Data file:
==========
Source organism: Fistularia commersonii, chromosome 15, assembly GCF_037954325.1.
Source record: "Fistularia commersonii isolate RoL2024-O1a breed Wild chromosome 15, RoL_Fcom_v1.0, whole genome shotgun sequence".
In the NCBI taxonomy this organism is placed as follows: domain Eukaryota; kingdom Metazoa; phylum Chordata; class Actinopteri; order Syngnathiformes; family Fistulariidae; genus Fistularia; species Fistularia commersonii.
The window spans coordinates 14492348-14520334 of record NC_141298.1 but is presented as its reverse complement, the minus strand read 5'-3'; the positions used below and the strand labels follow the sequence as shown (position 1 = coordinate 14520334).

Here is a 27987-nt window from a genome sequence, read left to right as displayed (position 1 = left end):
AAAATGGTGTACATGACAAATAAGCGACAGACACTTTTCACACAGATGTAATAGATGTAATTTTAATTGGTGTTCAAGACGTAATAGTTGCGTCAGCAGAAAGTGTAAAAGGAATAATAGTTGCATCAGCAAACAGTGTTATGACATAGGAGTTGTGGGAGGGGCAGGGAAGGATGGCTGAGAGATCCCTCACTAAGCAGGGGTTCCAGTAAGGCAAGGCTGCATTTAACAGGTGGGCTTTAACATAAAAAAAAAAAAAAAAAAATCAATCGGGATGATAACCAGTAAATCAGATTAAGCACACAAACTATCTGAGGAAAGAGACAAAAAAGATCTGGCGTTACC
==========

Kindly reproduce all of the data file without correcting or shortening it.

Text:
Source organism: Fistularia commersonii, chromosome 15, assembly GCF_037954325.1.
Source record: "Fistularia commersonii isolate RoL2024-O1a breed Wild chromosome 15, RoL_Fcom_v1.0, whole genome shotgun sequence".
In the NCBI taxonomy this organism is placed as follows: domain Eukaryota; kingdom Metazoa; phylum Chordata; class Actinopteri; order Syngnathiformes; family Fistulariidae; genus Fistularia; species Fistularia commersonii.
The window spans coordinates 14492348-14520334 of record NC_141298.1 but is presented as its reverse complement, the minus strand read 5'-3'; the positions used below and the strand labels follow the sequence as shown (position 1 = coordinate 14520334).

Here is a 27987-nt window from a genome sequence, read left to right as displayed (position 1 = left end):
AAAATGGTGTACATGACAAATAAGCGACAGACACTTTTCACACAGATGTAATAGATGTAATTTTAATTGGTGTTCAAGACGTAATAGTTGCGTCAGCAGAAAGTGTAAAAGGAATAATAGTTGCATCAGCAAACAGTGTTATGACATAGGAGTTGTGGGAGGGGCAGGGAAGGATGGCTGAGAGATCCCTCACTAAGCAGGGGTTCCAGTAAGGCAAGGCTGCATTTAACAGGTGGGCTTTAACATAAAAAAAAAAAAAAAAAAATCAATCGGGATGATAACCAGTAAATCAGATTAAGCACACAAACTATCTGAGGAAAGAGACAAAAAAGATCTGGCGTTACC